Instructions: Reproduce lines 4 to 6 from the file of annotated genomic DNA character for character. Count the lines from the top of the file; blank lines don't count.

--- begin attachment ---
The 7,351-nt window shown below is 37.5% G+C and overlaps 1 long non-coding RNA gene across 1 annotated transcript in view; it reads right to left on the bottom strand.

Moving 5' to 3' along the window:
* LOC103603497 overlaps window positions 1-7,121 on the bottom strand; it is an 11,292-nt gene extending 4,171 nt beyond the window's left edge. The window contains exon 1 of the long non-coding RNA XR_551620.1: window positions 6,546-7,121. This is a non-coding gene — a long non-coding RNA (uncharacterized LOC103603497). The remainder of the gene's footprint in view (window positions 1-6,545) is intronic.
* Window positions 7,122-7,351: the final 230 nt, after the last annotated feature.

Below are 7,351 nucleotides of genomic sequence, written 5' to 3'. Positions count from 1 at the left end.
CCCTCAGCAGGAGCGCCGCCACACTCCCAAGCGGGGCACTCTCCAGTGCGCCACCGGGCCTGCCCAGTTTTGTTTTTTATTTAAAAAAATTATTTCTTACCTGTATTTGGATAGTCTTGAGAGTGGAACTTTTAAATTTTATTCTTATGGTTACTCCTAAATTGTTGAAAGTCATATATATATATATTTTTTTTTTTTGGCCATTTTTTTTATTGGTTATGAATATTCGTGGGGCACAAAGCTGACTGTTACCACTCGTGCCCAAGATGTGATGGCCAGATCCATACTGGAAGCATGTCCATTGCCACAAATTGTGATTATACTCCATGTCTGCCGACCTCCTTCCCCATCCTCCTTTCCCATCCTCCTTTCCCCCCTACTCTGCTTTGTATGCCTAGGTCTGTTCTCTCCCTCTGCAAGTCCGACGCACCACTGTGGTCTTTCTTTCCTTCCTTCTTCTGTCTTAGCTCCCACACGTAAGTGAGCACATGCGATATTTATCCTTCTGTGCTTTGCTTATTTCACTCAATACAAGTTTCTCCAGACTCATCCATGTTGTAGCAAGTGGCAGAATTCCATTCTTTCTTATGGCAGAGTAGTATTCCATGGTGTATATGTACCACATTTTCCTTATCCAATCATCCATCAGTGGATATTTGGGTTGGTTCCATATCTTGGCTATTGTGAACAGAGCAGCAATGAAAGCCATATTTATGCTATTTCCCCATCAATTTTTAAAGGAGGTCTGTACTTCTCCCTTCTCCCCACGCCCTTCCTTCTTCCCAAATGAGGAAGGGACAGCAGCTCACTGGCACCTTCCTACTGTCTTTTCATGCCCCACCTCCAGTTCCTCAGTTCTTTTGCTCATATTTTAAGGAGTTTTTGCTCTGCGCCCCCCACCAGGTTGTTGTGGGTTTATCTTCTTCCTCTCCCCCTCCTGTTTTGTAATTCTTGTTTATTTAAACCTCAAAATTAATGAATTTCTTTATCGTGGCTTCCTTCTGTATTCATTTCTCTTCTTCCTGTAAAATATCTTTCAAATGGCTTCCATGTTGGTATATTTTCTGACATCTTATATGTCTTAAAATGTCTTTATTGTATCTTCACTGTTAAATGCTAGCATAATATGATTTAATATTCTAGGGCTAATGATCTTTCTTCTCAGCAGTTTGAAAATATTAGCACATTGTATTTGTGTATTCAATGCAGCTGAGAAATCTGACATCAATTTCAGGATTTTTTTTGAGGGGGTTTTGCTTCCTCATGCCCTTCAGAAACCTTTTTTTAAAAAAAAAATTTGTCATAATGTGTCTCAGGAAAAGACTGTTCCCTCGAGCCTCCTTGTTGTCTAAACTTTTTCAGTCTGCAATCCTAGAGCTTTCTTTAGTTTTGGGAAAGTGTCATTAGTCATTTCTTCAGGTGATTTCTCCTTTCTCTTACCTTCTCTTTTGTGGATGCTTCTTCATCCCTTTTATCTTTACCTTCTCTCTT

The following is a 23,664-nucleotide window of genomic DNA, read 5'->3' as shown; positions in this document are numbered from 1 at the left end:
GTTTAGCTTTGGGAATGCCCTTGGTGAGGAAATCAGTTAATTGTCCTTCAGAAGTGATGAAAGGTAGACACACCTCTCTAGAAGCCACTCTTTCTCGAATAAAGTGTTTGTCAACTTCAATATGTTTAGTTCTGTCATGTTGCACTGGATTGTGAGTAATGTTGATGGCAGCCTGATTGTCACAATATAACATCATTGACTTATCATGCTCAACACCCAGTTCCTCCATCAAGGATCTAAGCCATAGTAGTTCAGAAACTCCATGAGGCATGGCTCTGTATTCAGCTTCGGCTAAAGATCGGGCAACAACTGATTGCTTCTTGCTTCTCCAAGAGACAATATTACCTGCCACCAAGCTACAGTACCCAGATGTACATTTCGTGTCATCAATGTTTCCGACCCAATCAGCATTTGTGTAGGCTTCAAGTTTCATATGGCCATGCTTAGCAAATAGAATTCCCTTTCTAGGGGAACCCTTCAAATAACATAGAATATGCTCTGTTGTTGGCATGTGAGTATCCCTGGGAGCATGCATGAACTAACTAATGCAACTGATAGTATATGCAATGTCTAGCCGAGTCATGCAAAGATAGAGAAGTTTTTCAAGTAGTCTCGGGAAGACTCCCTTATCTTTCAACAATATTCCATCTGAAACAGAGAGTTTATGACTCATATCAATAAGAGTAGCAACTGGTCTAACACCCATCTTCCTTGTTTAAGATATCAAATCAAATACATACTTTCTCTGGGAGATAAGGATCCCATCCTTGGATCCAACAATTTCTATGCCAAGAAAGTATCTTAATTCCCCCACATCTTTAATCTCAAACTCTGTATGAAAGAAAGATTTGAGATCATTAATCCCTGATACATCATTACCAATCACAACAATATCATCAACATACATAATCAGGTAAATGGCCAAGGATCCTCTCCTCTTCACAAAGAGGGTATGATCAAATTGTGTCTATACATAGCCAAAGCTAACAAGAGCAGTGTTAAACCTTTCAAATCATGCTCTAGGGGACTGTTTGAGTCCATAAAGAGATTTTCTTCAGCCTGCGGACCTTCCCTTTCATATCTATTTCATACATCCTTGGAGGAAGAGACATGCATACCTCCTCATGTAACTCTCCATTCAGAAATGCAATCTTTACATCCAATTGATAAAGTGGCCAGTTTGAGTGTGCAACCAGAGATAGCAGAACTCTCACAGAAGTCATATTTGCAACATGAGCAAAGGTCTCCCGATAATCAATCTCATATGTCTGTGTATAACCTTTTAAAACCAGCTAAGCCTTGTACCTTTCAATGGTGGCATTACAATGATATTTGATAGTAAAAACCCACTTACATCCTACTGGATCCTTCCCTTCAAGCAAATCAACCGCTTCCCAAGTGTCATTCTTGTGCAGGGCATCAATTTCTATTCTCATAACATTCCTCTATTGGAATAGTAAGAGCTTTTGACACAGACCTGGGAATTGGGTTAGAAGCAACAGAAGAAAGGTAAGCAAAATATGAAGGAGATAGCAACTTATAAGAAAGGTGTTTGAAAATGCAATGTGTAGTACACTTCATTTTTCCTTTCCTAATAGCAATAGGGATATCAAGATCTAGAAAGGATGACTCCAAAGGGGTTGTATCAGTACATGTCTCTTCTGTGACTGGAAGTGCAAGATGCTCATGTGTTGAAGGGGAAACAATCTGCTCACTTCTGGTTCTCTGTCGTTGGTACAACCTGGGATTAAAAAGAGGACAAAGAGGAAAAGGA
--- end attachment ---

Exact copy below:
* Window positions 7,122-7,351: the final 230 nt, after the last annotated feature.

Below are 7,351 nucleotides of genomic sequence, written 5' to 3'. Positions count from 1 at the left end.
CCCTCAGCAGGAGCGCCGCCACACTCCCAAGCGGGGCACTCTCCAGTGCGCCACCGGGCCTGCCCAGTTTTGTTTTTTATTTAAAAAAATTATTTCTTACCTGTATTTGGATAGTCTTGAGAGTGGAACTTTTAAATTTTATTCTTATGGTTACTCCTAAATTGTTGAAAGTCATATATATATATATTTTTTTTTTTTGGCCATTTTTTTTATTGGTTATGAATATTCGTGGGGCACAAAGCTGACTGTTACCACTCGTGCCCAAGATGTGATGGCCAGATCCATACTGGAAGCATGTCCATTGCCACAAATTGTGATTATACTCCATGTCTGCCGACCTCCTTCCCCATCCTCCTTTCCCATCCTCCTTTCCCCCCTACTCTGCTTTGTATGCCTAGGTCTGTTCTCTCCCTCTGCAAGTCCGACGCACCACTGTGGTCTTTCTTTCCTTCCTTCTTCTGTCTTAGCTCCCACACGTAAGTGAGCACATGCGATATTTATCCTTCTGTGCTTTGCTTATTTCACTCAATACAAGTTTCTCCAGACTCATCCATGTTGTAGCAAGTGGCAGAATTCCATTCTTTCTTATGGCAGAGTAGTATTCCATGGTGTATATGTACCACATTTTCCTTATCCAATCATCCATCAGTGGATATTTGGGTTGGTTCCATATCTTGGCTATTGTGAACAGAGCAGCAATGAAAGCCATATTTATGCTATTTCCCCATCAATTTTTAAAGGAGGTCTGTACTTCTCCCTTCTCCCCACGCCCTTCCTTCTTCCCAAATGAGGAAGGGACAGCAGCTCACTGGCACCTTCCTACTGTCTTTTCATGCCCCACCTCCAGTTCCTCAGTTCTTTTGCTCATATTTTAAGGAGTTTTTGCTCTGCGCCCCCCACCAGGTTGTTGTGGGTTTATCTTCTTCCTCTCCCCCTCCTGTTTTGTAATTCTTGTTTATTTAAACCTCAAAATTAATGAATTTCTTTATCGTGGCTTCCTTCTGTATTCATTTCTCTTCTTCCTGTAAAATATCTTTCAAATGGCTTCCATGTTGGTATATTTTCTGACATCTTATATGTCTTAAAATGTCTTTATTGTATCTTCACTGTTAAATGCTAGCATAATATGATTTAATATTCTAGGGCTAATGATCTTTCTTCTCAGCAGTTTGAAAATATTAGCACATTGTATTTGTGTATTCAATGCAGCTGAGAAATCTGACATCAATTTCAGGATTTTTTTTGAGGGGGTTTTGCTTCCTCATGCCCTTCAGAAACCTTTTTTTAAAAAAAAAATTTGTCATAATGTGTCTCAGGAAAAGACTGTTCCCTCGAGCCTCCTTGTTGTCTAAACTTTTTCAGTCTGCAATCCTAGAGCTTTCTTTAGTTTTGGGAAAGTGTCATTAGTCATTTCTTCAGGTGATTTCTCCTTTCTCTTACCTTCTCTTTTGTGGATGCTTCTTCATCCCTTTTATCTTTACCTTCTCTCTT